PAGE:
Copa America 2019
Unlike the European Championships, where the tournament is always held in fairly similar conditions in the summer as quality and form tend to be the determining factors, the Copa America can be played in wildly different circumstances.
Altitude can often play a part and so it’s no surprise that the two times minnows Bolivia have reached the final – 1963 and 1997 – are the only two times they’ve hosted it. Last time out, the centenary edition in 2016 was held outside South America for the first time, where there were some short turnarounds and huge distances to travel between matches in the USA.
However, on this occasion Brazil are the hosts, and unlike the 2014 World Cup where the stadiums were spread throughout the country, the organizers have only selected venues along the eastern coast and there are no major climate issues for teams to contend with.
Brazil will be seeking redemption after their failure in front of their own fans during the 2014 World Cup. That infamous 7-1 humiliation at the hands of eventual champions Germany came in the absence of key man Neymar, and with the PSG superstar picking up yet another injury, we’ll be looking to take the Selecao on at the prices.
Indeed, going back to and including that game, Brazil have lost a total of seven matches over 90 minutes and another by penalties, and of these eight combined fixtures overall, Neymar was absent on six occasions and all but one came in competitive action.
Meanwhile, when looking at those who will be expected to step up and plug the gap, Gabriel Jesus has spent the season playing second fiddle to Sergio Aguero, Phillipe Coutinho has been constantly booed by Barcelona’s fans as he’s failed to live up to expectations, while Roberto Firmino endured some injury troubles at the back end of the season and could possibly need his game time managed after a long campaign.
Another of the big guns we can’t be getting behind are the winners of the past two editions of the Copa America, Chile. In addition to those 2015 and 2016 triumphs, La Roja also reached the final of the 2017 Confederations Cup.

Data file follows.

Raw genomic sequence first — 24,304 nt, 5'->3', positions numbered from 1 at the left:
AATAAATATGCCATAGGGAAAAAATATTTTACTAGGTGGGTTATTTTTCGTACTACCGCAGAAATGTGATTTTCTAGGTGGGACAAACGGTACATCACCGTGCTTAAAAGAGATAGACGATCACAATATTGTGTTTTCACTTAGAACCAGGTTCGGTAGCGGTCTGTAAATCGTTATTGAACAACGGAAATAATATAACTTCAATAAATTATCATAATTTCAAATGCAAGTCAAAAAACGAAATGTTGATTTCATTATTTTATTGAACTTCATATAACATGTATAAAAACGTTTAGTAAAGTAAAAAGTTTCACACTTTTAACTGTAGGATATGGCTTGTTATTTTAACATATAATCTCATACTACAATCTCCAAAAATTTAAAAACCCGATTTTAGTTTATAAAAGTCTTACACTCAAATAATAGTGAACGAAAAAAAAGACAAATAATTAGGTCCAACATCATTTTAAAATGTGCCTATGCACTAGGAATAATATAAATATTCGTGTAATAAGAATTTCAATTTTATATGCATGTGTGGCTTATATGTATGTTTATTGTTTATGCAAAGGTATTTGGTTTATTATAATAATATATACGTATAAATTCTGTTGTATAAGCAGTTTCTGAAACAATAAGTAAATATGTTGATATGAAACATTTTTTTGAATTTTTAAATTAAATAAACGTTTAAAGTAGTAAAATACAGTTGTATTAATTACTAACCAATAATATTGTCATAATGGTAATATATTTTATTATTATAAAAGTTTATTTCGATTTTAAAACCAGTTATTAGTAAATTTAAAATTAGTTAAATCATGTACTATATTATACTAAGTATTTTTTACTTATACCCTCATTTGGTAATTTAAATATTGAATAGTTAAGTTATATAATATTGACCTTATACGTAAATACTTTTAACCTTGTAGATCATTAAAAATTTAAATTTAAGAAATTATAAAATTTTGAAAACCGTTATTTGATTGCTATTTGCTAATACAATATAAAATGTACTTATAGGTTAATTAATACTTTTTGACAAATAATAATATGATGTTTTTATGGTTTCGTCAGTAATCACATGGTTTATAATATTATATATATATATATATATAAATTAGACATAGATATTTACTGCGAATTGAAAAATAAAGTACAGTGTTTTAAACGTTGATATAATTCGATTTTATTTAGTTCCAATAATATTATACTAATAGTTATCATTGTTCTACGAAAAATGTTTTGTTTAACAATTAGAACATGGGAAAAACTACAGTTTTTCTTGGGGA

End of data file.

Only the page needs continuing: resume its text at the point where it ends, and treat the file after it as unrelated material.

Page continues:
However, this is a team past their best as they’ve grown old together and failed to even make it onto the plane to Russia last summer, and given 11 of the past 12 winners of the Copa America featured in the preceding World Cup, the omens for a third straight title don’t look good at all.
In particular, player of the tournament in 2016, Alexis Sanchez, has of course taken a deep slump in form and has had his injury issues to boot.
We’d expect him to perhaps raise his game in national team colours a bit (he could hardly play any worse than he has for us at Old Trafford), but it’s wildly fanciful to suggest he’s suddenly just going to recapture peak form.
Meanwhile, goalkeeper of the tournament in both 2015 and 2016 (Chile won both on penalties), Claudio Bravo, has spent the entire season injured and didn’t make the cut.
Both of those penalty triumphs came over Argentina as Lionel Messi’s long wait for major international honours continues. He’s fast running out of chances to win a Copa or a World Cup, but he’s come so close in recent times as La Albiceleste also lost to Mario Götze’s extra-time strike in the 2014 World Cup final.
It may have been a cruel period for Argentina, but their showing in Russia last summer was hardly inspiring and the defence has been growing weak over the years.
Indeed, their chances are ever receding as the likes of veterans Javier Mascherano, Martin Demichelis and Pablo Zabaleta have all departed from the international scene, while they may also regret leaving our very own Sergio Romero behind after a lack of game-time domestically saw him miss out on the squad entirely.